But part of going on the field is knowing that you can fail and accepting it when you do. I would argue that it is far more heroic and admirable to be Bill Buckner, Kenny Rogers or Mel Rojas than it is to settle for being a spectator, in sports and in life. But part of being heroic in those types of cases is weathering the ridicule that will be headed your way. It ain't easy. I wouldn't like it either. But it must be done.

A guy like Hillman can have an unremarkable career yet still find a place in a fan's heart. He found one in mine, as I stated above. He was one of my favorite early-90's Mets. Certainly, he and his career do not justify someone saying anti-social things to or about him. But I would think he understands that whereas people who do that are small, those who merely speak the truth - he was no Tom Seaver - are, indeed, speaking the truth, no more, no less.

Joel
September 24, 2005
I played against Eric in Little League. We called him Dr. K. He was fantastic. He had heat back then. But mainly a nasty curve.

He was named player of the year in Japan.

Eric I discovered grew up in the same two towns as me, Gary, In. and Flossmoor, Il. Hope to meet him again some day to talk about this.

He seemed real nice and had no ego.

Hope he stashed some dough in the bank.

KMT
October 13, 2005
I don't care how hard you can throw a pitch! 2-9 with the '93 Mets is very misleading. Eric had an ERA under 4 with that team, so something's amiss! I, like several others give blame to Dallas Green! I'm not saying Eric could have been the next Glavine, but it seems they were quick to cut ties with him! What surprises me is that the Mets stunk big-time then! What was the hurry? We didn't have too many other pitchers who were better than him! Hope he's well.

Derek Nielsen
February 2, 2007
I had the opportunity to ride back from Orlando this past week with Eric. While I know nothing about his baseball ability, he is a great guy and I'm glad to have met him. I look forward to taking my little guys to a local pro game for his pre and post game show.

Lory
April 16, 2007
I would have never looked on this website but the Mets are playing in Philly today and I was telling my daughter (who is going to the game tonight) about meeting Eric at a local clothing store in the Gallery. He and a bunch of guys from the team where doing some shopping at the store I worked at called Attivo. Eric was a complete gentleman and very respectful. He always left tickets for me when they played in Philly. Not sure where Eric's career led him but being a nice person is what I remember...

Santo
April 21, 2007
Nobody ever said that the guy is a bad person. He sounds like a super nice guy (one's character is always important) . Unfortunately, he was not a good pitcher. His lifetime mark (4-14) is awful. His talent, while obviously superior to most of the people accessing this website, was simply not major league quality (which is why he went to Japan in the first place). Give the guy credit for making the major leagues; but let's not pretend that he was any good.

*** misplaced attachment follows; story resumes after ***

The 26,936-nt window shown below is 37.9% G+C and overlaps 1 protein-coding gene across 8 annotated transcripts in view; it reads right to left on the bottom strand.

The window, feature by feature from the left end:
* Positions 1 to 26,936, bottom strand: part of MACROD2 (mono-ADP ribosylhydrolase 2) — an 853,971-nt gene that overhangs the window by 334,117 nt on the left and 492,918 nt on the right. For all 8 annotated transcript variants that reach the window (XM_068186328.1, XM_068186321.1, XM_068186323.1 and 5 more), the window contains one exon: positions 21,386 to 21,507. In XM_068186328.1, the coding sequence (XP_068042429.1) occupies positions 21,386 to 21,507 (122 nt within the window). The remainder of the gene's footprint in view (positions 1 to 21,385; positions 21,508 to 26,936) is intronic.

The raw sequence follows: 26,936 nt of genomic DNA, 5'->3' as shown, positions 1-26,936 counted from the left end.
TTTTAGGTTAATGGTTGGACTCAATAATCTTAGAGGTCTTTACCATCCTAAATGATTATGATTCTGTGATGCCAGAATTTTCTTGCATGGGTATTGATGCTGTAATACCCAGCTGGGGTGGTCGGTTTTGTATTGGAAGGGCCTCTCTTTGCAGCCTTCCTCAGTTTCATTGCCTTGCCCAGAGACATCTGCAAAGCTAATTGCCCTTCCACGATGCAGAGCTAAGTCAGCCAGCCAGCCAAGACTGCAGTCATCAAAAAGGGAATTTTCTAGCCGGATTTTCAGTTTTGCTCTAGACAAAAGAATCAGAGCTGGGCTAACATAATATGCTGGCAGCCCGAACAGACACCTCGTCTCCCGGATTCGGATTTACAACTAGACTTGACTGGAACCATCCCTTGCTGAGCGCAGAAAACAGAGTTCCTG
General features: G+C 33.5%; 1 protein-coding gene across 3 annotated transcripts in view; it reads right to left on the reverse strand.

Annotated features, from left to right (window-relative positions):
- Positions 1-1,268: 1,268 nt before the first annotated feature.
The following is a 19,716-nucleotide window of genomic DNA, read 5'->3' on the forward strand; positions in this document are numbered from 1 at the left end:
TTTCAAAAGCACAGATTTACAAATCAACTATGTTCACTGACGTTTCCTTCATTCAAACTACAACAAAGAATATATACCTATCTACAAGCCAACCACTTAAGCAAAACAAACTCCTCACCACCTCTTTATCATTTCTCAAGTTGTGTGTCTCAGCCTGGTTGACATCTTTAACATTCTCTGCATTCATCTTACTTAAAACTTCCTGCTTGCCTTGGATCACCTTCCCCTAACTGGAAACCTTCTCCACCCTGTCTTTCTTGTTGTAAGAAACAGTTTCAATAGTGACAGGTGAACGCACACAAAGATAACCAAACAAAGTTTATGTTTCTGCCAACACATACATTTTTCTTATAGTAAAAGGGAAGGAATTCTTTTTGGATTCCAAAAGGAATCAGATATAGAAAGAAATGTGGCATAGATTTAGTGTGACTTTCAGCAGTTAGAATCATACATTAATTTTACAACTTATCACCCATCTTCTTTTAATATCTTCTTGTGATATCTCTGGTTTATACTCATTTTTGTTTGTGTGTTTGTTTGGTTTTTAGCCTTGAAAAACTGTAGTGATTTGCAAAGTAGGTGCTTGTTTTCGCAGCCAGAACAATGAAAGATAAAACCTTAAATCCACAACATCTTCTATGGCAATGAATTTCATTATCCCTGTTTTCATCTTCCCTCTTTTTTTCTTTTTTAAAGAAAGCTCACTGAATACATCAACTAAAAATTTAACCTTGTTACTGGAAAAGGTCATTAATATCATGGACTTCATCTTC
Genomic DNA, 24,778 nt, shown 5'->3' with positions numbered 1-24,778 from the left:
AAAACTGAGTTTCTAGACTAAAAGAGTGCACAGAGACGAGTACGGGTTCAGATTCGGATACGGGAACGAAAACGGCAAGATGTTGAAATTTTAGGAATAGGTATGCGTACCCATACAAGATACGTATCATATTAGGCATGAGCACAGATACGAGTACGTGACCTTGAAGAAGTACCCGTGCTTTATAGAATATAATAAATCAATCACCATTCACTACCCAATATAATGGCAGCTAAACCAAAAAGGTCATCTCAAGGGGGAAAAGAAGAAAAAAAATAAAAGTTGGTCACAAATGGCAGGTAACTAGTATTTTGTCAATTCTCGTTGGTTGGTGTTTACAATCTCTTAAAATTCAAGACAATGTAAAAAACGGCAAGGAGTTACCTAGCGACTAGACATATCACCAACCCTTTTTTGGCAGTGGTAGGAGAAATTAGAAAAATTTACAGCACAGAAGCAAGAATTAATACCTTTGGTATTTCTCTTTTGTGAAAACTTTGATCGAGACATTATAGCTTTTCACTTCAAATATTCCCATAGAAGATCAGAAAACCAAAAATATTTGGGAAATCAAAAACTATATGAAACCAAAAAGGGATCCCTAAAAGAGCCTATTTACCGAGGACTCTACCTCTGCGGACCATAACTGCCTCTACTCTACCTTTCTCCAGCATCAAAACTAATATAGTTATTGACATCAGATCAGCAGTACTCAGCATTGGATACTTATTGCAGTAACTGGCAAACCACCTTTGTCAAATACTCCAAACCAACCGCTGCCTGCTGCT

Catherine K.
May 28, 2007
Well, where to begin... I have been a video editor at FSN Rocky Mountain for almost two years now and have seen many so called 'analysts' come and go. Not only is Eric an experienced and knowledgeable commentator, but an extremely genuine and sincere person. He makes my job not only easier, but much more enjoyable and, to be honest with you, a pleasure. (Which most can't say about their job.) I have also had the good fortune to meet members of his family, which have only reinforced his good nature and the kind of person he really is. Most of us can easily pass judgment on those who 'did what in the majors', but when it really matters, Eric is a good person who accomplished exactly what he wished for in life - he rose above the situation he was dealt, followed his dreams, and remains to this day to be a person that not only inspires others but is just nice to be around... Kudos, baby - I wish you nothing but the best and would love to share it with you!!!

And by the way, not everybody can be a 'Randy Johnson'... 90% of us can't even consider it a dream - If they could it wouldn't be a sport now, would it?!

Howard Megdal
July 21, 2007
If Eric is reading this, I just wanted to apologize to him. I'd written a silly comment as the sponsor of his Baseball-reference.com page. Of course, the reason I sponsored him in the first place was that he was my favorite player on the early-90s Mets.

I've corrected my sponsorship page. His kids should be nothing but proud of him. And I hope that page didn't give him a moment of pause- he was a class act, and a major league pitcher!

Freedy
July 21, 2007